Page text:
Plushcaps are generally inconspicuous, quiet birds that forage actively in dense cover (Hilty 2003, Ridgely and Tudor 2009). Their foraging behavior of probing the internodes of bamboo (see Food) is distinctive. They forage in a variety of postures including upright, vertically, or hanging upside down (Hilty et al. 1979). They also seach vegetation for insect prey by "fluttering and flitting in a restless fashion" (Hilty et al. 1979). From observations at two sites in Bolivia, Remsen (1985) found that they foraged 84% of the time on stems and 16% of the time on green foliage (n=19). In terms of foraging maneuvers, most of the time (57%) the species used the "pull/rip" method. In addition, the Plushcap also used two additional foraging maneuvers: "pick" (32%) and "hang" (11%).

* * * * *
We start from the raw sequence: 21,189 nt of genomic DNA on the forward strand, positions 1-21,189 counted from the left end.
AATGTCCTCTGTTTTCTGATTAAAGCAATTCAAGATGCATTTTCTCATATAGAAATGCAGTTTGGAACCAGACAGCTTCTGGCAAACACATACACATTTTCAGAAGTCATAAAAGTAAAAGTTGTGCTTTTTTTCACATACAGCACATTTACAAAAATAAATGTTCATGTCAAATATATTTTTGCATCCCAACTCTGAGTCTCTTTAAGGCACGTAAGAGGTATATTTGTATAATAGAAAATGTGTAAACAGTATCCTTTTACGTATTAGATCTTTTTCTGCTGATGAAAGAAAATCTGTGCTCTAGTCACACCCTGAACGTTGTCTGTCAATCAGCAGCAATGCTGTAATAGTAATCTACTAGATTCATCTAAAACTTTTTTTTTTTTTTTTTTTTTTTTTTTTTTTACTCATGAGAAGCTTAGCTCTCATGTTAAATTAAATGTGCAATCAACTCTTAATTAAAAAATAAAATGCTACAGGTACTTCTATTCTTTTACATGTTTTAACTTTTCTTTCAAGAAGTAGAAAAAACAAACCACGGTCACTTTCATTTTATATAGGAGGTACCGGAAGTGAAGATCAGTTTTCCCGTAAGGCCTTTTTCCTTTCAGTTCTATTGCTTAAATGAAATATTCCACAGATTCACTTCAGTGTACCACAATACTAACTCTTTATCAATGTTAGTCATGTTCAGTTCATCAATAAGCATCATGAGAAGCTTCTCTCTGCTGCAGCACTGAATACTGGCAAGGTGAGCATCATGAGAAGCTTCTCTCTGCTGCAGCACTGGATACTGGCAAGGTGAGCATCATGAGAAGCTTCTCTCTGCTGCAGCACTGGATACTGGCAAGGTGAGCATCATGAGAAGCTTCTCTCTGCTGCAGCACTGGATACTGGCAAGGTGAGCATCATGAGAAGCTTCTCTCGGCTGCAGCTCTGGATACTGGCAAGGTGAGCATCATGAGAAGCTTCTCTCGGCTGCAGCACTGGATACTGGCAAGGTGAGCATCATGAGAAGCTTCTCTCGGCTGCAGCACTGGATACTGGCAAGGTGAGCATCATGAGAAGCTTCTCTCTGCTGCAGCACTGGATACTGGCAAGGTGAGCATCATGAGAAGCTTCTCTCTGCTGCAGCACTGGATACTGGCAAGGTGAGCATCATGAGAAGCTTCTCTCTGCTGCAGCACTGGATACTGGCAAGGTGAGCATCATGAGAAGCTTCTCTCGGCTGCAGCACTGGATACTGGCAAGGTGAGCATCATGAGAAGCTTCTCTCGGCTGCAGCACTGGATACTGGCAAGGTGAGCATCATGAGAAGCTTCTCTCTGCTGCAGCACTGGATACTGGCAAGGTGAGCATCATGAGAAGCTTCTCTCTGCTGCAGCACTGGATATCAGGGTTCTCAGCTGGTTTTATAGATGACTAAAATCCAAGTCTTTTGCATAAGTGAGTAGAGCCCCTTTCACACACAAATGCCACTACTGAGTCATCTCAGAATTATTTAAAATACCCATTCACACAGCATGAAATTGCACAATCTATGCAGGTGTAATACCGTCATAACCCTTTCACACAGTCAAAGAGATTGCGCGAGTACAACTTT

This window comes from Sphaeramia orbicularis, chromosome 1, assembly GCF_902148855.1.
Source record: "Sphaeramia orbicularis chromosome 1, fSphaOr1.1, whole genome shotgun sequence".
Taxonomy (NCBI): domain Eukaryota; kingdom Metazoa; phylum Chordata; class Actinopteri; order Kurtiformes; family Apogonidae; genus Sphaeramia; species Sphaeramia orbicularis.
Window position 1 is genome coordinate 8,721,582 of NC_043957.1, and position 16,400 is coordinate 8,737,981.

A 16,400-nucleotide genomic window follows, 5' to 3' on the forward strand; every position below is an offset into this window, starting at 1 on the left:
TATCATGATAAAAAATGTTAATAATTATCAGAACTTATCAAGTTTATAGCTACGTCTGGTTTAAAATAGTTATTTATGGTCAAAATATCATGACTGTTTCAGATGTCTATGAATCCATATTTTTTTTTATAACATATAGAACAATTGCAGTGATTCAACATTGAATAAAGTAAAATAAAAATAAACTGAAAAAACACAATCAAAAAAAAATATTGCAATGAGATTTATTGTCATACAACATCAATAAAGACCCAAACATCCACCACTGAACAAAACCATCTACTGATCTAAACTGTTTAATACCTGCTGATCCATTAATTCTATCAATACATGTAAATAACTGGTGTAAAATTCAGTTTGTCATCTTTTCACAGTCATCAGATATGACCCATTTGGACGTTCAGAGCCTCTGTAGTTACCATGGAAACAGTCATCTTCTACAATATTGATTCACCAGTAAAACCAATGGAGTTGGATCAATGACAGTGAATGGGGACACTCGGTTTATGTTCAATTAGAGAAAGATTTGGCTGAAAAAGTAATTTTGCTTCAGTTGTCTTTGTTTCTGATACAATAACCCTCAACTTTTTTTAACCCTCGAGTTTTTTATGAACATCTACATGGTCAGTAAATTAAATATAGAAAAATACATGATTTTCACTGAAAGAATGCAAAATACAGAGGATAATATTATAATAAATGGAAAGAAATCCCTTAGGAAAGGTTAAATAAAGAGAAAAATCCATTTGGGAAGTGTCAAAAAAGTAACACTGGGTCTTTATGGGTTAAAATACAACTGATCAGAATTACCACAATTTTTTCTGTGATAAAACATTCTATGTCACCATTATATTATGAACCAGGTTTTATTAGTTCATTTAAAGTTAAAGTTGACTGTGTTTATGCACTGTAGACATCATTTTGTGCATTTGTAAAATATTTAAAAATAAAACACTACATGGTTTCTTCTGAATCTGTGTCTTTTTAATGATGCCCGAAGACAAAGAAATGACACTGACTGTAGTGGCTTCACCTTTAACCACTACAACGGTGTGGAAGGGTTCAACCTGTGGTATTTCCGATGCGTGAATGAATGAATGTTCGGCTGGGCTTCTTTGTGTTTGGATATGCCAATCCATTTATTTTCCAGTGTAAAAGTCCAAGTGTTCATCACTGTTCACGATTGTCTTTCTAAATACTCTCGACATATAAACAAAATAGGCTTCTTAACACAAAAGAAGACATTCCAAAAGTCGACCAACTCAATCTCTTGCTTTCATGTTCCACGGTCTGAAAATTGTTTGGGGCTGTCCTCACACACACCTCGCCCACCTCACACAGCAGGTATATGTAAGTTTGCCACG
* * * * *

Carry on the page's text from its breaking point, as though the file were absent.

They forage in the understory (Parker et al. 1996), mainly from 1-4 m above ground, but can also forage from the ground up to 6 m (Hilty et al. 1979). For 19 observations in Bolivia, Remsen (1985) recorded an average foraging height of 2.0 m (± 1.3) above ground and 3.4 m (± 1.7) below the canopy. Average foliage density of these observations was 2.4 (on a scale of 0 to 5, with a value of 5 representing the densest vegetation).